People 'n' Issues

Analytics vs Drought

January 25th, 2016
The current drought that is bringing many farming regions to their knees has highlighted the importance of better data management in terms of the country’s water resources, says KROSHLEN MOODLEY, GM for the public sector and utilities at SAS.
Photography for Waggener Edstrom Communications in October 2015 by Jeremy Glyn.SAS South Africa executives.

While it isn’t possible to combat the El Nino weather pattern, better resource management and more effective water conservation could help prevent communities from running completely dry in future.

Averting future water crises is a matter of informed decision-making at local, regional and national level. And in order to make these informed decisions, the authorities must have all the relevant data to hand. With aggregated data and advanced analytics, the public sector is positioned to make more effective decisions about water conservation, allocation and management.

When talking about water management and advanced data analytics, we have to consider the whole picture. This includes water sources and treatment plants, the distribution network and usage, as well as overarching legislature and weather and demand/supply analysis to obtain a holistic view of the current situation.

The relevant data needed extends to rainfall data, historical and predicted weather patterns, waste water treatment management, water quality management, distribution systems maintenance, loss and wastage management, and even population growth and demand forecasting. Advanced analytics can also help government better understand population growth and the effect that new residential and industrial developments could have on supply and demand. This information, combined with weather data, can help government decide where to build new dams and reservoirs.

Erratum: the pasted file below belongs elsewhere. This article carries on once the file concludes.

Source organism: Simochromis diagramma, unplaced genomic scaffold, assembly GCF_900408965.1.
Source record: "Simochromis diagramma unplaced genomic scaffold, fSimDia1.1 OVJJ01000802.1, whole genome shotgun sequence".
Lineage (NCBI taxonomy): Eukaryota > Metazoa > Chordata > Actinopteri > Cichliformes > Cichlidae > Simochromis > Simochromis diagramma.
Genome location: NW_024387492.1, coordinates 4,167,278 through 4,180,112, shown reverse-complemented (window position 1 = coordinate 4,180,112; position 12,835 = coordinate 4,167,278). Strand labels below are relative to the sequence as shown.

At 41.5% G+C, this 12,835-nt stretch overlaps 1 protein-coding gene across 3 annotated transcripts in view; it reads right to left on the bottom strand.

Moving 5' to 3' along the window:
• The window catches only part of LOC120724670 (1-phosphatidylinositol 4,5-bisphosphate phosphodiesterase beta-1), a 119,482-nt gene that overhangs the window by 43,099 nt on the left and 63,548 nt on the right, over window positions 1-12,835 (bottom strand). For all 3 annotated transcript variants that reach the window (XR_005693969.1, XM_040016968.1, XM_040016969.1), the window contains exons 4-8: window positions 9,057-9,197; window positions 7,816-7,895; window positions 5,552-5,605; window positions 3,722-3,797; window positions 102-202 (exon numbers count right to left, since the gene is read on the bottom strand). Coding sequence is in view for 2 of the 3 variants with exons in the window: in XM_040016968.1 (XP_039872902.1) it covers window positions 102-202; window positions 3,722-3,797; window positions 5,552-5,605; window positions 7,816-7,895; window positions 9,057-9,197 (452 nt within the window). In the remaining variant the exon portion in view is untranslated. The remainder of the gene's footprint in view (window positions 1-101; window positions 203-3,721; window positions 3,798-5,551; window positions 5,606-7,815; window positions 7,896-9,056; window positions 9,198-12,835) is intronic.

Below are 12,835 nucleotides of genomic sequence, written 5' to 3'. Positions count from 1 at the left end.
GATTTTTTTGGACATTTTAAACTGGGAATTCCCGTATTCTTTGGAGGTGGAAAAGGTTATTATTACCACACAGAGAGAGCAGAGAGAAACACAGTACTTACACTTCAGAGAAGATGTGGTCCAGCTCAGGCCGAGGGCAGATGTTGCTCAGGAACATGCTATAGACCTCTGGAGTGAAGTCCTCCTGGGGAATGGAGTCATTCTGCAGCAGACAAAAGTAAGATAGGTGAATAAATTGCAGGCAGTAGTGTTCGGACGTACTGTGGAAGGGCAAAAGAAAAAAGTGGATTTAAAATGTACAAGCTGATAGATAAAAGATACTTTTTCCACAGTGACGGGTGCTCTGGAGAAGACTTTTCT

Using Internet of Things (IoT) technologies, combined with mobile and social media to engage public participation in water management, as well as advanced data processing and analytics, the public sector would be able to monitor and manage water supply, distribution and treatment systems more effectively. These integrated systems could enable the public sector to better control usage by individual households and encourage public participation in water conservation efforts.

While the El Nino phenomenon may pass, all indications are that water will remain a scarce resource. It’s important that we look to all available solutions now to better manage the supplies that we have and avert future crises.

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